I recently wrote about the political leaders of Scotland butting heads with Donald Trump over the proposed wind farm that would spoil the pristine views of his planned golf course. What appears to be a somewhat silly argument on the surface actually reveals a lot more about Scotland’s real intent: to be 100% reliant on renewable energy by 2020.
As mentioned in my prior post, Scotland’s First Minister Alex Salmond supports the wind farm because it is consistent with the Scottish government’s plan to position itself as a leader in the provision and technology of renewable energy – even though the wind farm’s turbines will be visible from Trump’s beach and golf course.
We’ve all heard of these unwavering commitments to sustainable best practices before, haven’t we? So, what to make of Scotland’s ambitions? Are they serious?
According to a recent Earth Techling article, titled Scotland’s Clean Energy Path Avoids New Nukes, the answer is a resounding yes.
Numerous countries have set their sights on 2020 renewable energy goals with the hope of reducing emissions and dependence on foreign oil and gas imports. Well, according to a new government report, Scotland is right on track to reach 100 percent energy from renewables by that time. Earth Techling explains:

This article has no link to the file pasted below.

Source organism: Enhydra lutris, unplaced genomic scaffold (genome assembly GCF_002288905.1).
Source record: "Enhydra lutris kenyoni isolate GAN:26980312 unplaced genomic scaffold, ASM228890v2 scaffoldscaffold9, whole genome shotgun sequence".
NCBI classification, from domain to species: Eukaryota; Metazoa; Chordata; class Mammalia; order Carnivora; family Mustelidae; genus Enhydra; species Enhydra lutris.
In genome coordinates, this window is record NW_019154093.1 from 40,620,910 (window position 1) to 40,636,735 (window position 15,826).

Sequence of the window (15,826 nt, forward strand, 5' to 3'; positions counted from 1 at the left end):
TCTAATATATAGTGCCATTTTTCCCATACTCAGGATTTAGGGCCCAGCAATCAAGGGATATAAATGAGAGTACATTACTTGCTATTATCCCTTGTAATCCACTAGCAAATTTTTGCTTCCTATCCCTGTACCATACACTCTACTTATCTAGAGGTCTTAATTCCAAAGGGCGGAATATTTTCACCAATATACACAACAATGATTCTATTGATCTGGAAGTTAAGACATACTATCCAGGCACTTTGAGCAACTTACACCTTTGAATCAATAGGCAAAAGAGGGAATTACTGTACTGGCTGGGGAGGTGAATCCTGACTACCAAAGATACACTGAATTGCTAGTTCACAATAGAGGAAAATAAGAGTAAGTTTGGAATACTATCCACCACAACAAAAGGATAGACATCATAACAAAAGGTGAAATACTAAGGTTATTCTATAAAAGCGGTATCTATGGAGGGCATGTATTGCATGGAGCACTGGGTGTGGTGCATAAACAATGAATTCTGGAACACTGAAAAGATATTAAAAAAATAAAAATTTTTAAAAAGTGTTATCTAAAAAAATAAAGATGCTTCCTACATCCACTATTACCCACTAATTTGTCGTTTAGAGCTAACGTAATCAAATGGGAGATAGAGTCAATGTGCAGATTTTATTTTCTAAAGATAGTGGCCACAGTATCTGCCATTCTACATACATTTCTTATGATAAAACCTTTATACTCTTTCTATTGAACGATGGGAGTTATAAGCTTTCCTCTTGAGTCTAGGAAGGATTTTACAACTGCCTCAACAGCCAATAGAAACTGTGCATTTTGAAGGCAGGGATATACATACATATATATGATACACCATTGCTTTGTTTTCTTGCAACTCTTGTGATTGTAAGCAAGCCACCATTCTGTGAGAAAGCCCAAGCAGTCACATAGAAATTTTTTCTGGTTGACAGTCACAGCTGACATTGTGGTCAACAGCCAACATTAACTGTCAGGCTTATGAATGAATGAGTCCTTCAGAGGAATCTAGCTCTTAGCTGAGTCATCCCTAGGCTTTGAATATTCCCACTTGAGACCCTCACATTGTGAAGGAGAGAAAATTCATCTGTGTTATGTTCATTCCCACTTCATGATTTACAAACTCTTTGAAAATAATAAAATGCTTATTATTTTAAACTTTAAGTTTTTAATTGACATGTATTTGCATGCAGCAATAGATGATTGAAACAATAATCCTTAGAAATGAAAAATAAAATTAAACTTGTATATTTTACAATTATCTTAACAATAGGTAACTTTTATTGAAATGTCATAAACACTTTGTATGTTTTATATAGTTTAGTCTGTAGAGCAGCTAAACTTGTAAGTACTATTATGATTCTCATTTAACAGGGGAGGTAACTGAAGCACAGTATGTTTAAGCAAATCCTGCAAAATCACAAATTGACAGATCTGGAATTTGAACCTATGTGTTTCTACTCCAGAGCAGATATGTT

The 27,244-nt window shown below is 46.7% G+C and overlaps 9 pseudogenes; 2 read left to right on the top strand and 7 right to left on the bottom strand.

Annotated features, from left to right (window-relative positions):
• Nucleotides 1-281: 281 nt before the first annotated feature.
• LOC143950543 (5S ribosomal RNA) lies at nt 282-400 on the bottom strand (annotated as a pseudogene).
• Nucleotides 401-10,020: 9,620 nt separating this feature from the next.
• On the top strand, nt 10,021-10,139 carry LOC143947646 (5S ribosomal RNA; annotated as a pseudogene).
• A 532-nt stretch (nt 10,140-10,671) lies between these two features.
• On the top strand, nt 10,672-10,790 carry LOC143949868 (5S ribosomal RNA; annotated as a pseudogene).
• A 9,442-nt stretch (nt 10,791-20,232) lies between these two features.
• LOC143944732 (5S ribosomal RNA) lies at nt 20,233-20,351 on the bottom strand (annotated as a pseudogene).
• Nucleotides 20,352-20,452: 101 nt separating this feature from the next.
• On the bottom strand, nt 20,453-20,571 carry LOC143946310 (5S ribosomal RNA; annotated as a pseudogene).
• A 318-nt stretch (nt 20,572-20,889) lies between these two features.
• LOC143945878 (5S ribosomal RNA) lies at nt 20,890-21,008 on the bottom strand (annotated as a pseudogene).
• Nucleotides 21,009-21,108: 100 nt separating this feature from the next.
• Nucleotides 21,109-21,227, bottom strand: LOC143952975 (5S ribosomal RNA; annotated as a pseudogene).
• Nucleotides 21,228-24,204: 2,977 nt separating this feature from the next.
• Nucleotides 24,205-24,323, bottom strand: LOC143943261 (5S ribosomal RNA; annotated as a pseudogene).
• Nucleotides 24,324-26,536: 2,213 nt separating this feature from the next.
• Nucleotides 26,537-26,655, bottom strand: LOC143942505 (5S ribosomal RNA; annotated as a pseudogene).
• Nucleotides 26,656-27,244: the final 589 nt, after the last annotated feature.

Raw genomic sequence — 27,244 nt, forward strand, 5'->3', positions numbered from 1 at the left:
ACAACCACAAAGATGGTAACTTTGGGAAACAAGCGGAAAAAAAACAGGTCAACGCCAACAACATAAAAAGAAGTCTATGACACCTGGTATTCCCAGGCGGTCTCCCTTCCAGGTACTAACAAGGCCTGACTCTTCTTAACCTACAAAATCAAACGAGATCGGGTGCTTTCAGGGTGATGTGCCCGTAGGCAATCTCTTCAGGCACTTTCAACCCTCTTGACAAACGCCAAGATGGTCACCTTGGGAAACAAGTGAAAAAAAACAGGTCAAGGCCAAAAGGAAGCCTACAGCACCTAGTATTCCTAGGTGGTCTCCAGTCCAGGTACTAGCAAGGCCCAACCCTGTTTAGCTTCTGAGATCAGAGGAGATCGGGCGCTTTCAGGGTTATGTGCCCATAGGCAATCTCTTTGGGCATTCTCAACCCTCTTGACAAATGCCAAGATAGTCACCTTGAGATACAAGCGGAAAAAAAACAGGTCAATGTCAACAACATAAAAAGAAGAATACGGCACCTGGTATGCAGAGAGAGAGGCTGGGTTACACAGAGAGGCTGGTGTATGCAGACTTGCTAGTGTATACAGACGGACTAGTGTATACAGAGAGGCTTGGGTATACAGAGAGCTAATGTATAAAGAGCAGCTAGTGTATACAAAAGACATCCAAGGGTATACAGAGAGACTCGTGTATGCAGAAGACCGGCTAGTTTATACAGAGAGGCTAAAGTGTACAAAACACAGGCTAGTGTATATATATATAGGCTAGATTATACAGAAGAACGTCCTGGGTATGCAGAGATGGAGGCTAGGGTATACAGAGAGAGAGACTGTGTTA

Scotland’s goal might not be so far-fetched. The country already boasts a relatively high percentage of renewables: nearly a fifth of the country’s power is from hydro and other renewable generation sources, more than any other country in the United Kingdom. Wave and tidal power may become more significant sources of electricity generation for Scotland as well, as the country is surrounded by water and has easy access to waves. Scotland houses the European Marine Energy Centre (EMEC) that is busy researching and developing wave and tidal power. Devices there range from small underwater wind turbines to large 500 kilowatt (kW) and even 800 kW wave and tidal devices.
The website Scottish Renewables also contains a great deal of information about Scotland’s intent to become a global sustainability leader. And if we’re to believe a renewable referendum that was recently published on the site, it appears the country has its heart in the right place.
“Scottish Renewables is obviously an apolitical organisation. Decisions on Scotland’s constitutional set-up are absolutely for the people of Scotland,” Niall Stuart, chief executive of Scottish Renewables, said.
The remainder of the referendum is worth a read and serves as a glimpse into the inner workings of Scotland’s renewable energy ambitions.
The population of Scotland isn’t exactly dense, so running the entire country on pure renewables by 2020 is probably an attainable goal. And that can only mean good news for other countries eager to learn how to re-configure energy grids so they can consume clean energy.
What do you think? Is Scotland poised to take a global leadership role on how to implement and thrive on sustainable, clean energy?